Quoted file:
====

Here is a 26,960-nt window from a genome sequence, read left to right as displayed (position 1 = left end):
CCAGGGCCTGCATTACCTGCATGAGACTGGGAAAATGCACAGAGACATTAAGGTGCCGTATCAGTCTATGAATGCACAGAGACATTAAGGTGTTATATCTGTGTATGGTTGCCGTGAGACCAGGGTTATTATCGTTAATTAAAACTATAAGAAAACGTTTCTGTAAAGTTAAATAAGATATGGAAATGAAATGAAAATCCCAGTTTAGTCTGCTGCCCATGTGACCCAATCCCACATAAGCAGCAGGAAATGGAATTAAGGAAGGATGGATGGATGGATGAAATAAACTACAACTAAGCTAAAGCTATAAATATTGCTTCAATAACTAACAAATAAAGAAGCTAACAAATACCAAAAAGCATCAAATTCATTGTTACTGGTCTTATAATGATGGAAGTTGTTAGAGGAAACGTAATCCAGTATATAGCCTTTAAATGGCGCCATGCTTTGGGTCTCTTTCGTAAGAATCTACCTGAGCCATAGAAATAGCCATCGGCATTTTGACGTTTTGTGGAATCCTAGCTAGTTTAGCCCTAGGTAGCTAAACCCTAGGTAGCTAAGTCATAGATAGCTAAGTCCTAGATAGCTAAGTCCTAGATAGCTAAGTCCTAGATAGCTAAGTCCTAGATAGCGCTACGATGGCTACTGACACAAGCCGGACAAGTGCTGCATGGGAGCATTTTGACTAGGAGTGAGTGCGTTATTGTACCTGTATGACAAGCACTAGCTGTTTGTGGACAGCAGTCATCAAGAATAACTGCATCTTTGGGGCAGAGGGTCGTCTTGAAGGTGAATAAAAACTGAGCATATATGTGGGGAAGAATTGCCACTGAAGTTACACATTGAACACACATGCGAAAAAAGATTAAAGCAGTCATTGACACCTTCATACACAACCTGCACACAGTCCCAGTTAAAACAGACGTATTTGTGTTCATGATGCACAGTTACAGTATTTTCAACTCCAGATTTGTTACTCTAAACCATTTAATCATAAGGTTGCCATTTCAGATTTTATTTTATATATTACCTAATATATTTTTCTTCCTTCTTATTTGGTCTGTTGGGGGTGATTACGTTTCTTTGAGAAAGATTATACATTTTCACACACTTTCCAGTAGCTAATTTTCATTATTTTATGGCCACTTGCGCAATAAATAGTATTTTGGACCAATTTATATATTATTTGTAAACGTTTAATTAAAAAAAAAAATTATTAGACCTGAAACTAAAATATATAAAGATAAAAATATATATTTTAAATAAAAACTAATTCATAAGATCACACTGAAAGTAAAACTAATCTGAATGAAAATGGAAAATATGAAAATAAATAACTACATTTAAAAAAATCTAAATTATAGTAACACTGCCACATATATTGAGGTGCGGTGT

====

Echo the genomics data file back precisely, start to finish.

Here is a 26,960-nt window from a genome sequence, read left to right as displayed (position 1 = left end):
CCAGGGCCTGCATTACCTGCATGAGACTGGGAAAATGCACAGAGACATTAAGGTGCCGTATCAGTCTATGAATGCACAGAGACATTAAGGTGTTATATCTGTGTATGGTTGCCGTGAGACCAGGGTTATTATCGTTAATTAAAACTATAAGAAAACGTTTCTGTAAAGTTAAATAAGATATGGAAATGAAATGAAAATCCCAGTTTAGTCTGCTGCCCATGTGACCCAATCCCACATAAGCAGCAGGAAATGGAATTAAGGAAGGATGGATGGATGGATGAAATAAACTACAACTAAGCTAAAGCTATAAATATTGCTTCAATAACTAACAAATAAAGAAGCTAACAAATACCAAAAAGCATCAAATTCATTGTTACTGGTCTTATAATGATGGAAGTTGTTAGAGGAAACGTAATCCAGTATATAGCCTTTAAATGGCGCCATGCTTTGGGTCTCTTTCGTAAGAATCTACCTGAGCCATAGAAATAGCCATCGGCATTTTGACGTTTTGTGGAATCCTAGCTAGTTTAGCCCTAGGTAGCTAAACCCTAGGTAGCTAAGTCATAGATAGCTAAGTCCTAGATAGCTAAGTCCTAGATAGCTAAGTCCTAGATAGCTAAGTCCTAGATAGCGCTACGATGGCTACTGACACAAGCCGGACAAGTGCTGCATGGGAGCATTTTGACTAGGAGTGAGTGCGTTATTGTACCTGTATGACAAGCACTAGCTGTTTGTGGACAGCAGTCATCAAGAATAACTGCATCTTTGGGGCAGAGGGTCGTCTTGAAGGTGAATAAAAACTGAGCATATATGTGGGGAAGAATTGCCACTGAAGTTACACATTGAACACACATGCGAAAAAAGATTAAAGCAGTCATTGACACCTTCATACACAACCTGCACACAGTCCCAGTTAAAACAGACGTATTTGTGTTCATGATGCACAGTTACAGTATTTTCAACTCCAGATTTGTTACTCTAAACCATTTAATCATAAGGTTGCCATTTCAGATTTTATTTTATATATTACCTAATATATTTTTCTTCCTTCTTATTTGGTCTGTTGGGGGTGATTACGTTTCTTTGAGAAAGATTATACATTTTCACACACTTTCCAGTAGCTAATTTTCATTATTTTATGGCCACTTGCGCAATAAATAGTATTTTGGACCAATTTATATATTATTTGTAAACGTTTAATTAAAAAAAAAAATTATTAGACCTGAAACTAAAATATATAAAGATAAAAATATATATTTTAAATAAAAACTAATTCATAAGATCACACTGAAAGTAAAACTAATCTGAATGAAAATGGAAAATATGAAAATAAATAACTACATTTAAAAAAATCTAAATTATAGTAACACTGCCACATATATTGAGGTGCGGTGT